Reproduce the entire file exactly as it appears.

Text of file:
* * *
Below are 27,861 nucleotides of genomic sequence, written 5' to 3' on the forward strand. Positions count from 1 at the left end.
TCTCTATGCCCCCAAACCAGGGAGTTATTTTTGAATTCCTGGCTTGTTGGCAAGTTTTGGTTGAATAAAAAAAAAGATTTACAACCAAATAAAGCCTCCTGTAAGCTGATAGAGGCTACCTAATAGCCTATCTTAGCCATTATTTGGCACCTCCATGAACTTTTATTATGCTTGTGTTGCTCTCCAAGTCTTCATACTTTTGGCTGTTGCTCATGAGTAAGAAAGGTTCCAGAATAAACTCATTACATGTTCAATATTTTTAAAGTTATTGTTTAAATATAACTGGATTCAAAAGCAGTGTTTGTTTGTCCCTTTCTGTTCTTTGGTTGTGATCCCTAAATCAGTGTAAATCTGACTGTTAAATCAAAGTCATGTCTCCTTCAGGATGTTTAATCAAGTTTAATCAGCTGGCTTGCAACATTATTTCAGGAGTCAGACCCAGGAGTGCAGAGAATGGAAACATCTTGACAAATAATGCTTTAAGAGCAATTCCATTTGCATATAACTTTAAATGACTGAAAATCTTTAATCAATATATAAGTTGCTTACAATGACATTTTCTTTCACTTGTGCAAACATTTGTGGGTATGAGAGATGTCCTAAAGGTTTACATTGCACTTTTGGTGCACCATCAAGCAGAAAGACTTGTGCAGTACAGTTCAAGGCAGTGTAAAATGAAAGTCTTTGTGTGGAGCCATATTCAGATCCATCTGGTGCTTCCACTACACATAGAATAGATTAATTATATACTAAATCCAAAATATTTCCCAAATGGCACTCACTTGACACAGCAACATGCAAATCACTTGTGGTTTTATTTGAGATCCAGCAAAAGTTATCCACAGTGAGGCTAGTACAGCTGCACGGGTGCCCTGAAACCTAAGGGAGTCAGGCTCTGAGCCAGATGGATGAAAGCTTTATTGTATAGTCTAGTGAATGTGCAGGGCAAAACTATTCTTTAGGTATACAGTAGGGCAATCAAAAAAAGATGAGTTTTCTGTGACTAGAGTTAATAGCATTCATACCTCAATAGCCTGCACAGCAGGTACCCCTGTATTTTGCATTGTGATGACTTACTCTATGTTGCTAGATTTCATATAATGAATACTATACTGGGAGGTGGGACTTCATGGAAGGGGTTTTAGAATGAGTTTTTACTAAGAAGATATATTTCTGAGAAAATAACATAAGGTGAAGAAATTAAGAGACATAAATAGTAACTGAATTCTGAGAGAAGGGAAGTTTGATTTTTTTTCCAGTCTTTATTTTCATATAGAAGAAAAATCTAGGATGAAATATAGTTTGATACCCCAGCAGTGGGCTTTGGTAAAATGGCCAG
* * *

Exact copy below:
Below are 27,861 nucleotides of genomic sequence, written 5' to 3' on the forward strand. Positions count from 1 at the left end.
TCTCTATGCCCCCAAACCAGGGAGTTATTTTTGAATTCCTGGCTTGTTGGCAAGTTTTGGTTGAATAAAAAAAAAGATTTACAACCAAATAAAGCCTCCTGTAAGCTGATAGAGGCTACCTAATAGCCTATCTTAGCCATTATTTGGCACCTCCATGAACTTTTATTATGCTTGTGTTGCTCTCCAAGTCTTCATACTTTTGGCTGTTGCTCATGAGTAAGAAAGGTTCCAGAATAAACTCATTACATGTTCAATATTTTTAAAGTTATTGTTTAAATATAACTGGATTCAAAAGCAGTGTTTGTTTGTCCCTTTCTGTTCTTTGGTTGTGATCCCTAAATCAGTGTAAATCTGACTGTTAAATCAAAGTCATGTCTCCTTCAGGATGTTTAATCAAGTTTAATCAGCTGGCTTGCAACATTATTTCAGGAGTCAGACCCAGGAGTGCAGAGAATGGAAACATCTTGACAAATAATGCTTTAAGAGCAATTCCATTTGCATATAACTTTAAATGACTGAAAATCTTTAATCAATATATAAGTTGCTTACAATGACATTTTCTTTCACTTGTGCAAACATTTGTGGGTATGAGAGATGTCCTAAAGGTTTACATTGCACTTTTGGTGCACCATCAAGCAGAAAGACTTGTGCAGTACAGTTCAAGGCAGTGTAAAATGAAAGTCTTTGTGTGGAGCCATATTCAGATCCATCTGGTGCTTCCACTACACATAGAATAGATTAATTATATACTAAATCCAAAATATTTCCCAAATGGCACTCACTTGACACAGCAACATGCAAATCACTTGTGGTTTTATTTGAGATCCAGCAAAAGTTATCCACAGTGAGGCTAGTACAGCTGCACGGGTGCCCTGAAACCTAAGGGAGTCAGGCTCTGAGCCAGATGGATGAAAGCTTTATTGTATAGTCTAGTGAATGTGCAGGGCAAAACTATTCTTTAGGTATACAGTAGGGCAATCAAAAAAAGATGAGTTTTCTGTGACTAGAGTTAATAGCATTCATACCTCAATAGCCTGCACAGCAGGTACCCCTGTATTTTGCATTGTGATGACTTACTCTATGTTGCTAGATTTCATATAATGAATACTATACTGGGAGGTGGGACTTCATGGAAGGGGTTTTAGAATGAGTTTTTACTAAGAAGATATATTTCTGAGAAAATAACATAAGGTGAAGAAATTAAGAGACATAAATAGTAACTGAATTCTGAGAGAAGGGAAGTTTGATTTTTTTTCCAGTCTTTATTTTCATATAGAAGAAAAATCTAGGATGAAATATAGTTTGATACCCCAGCAGTGGGCTTTGGTAAAATGGCCAG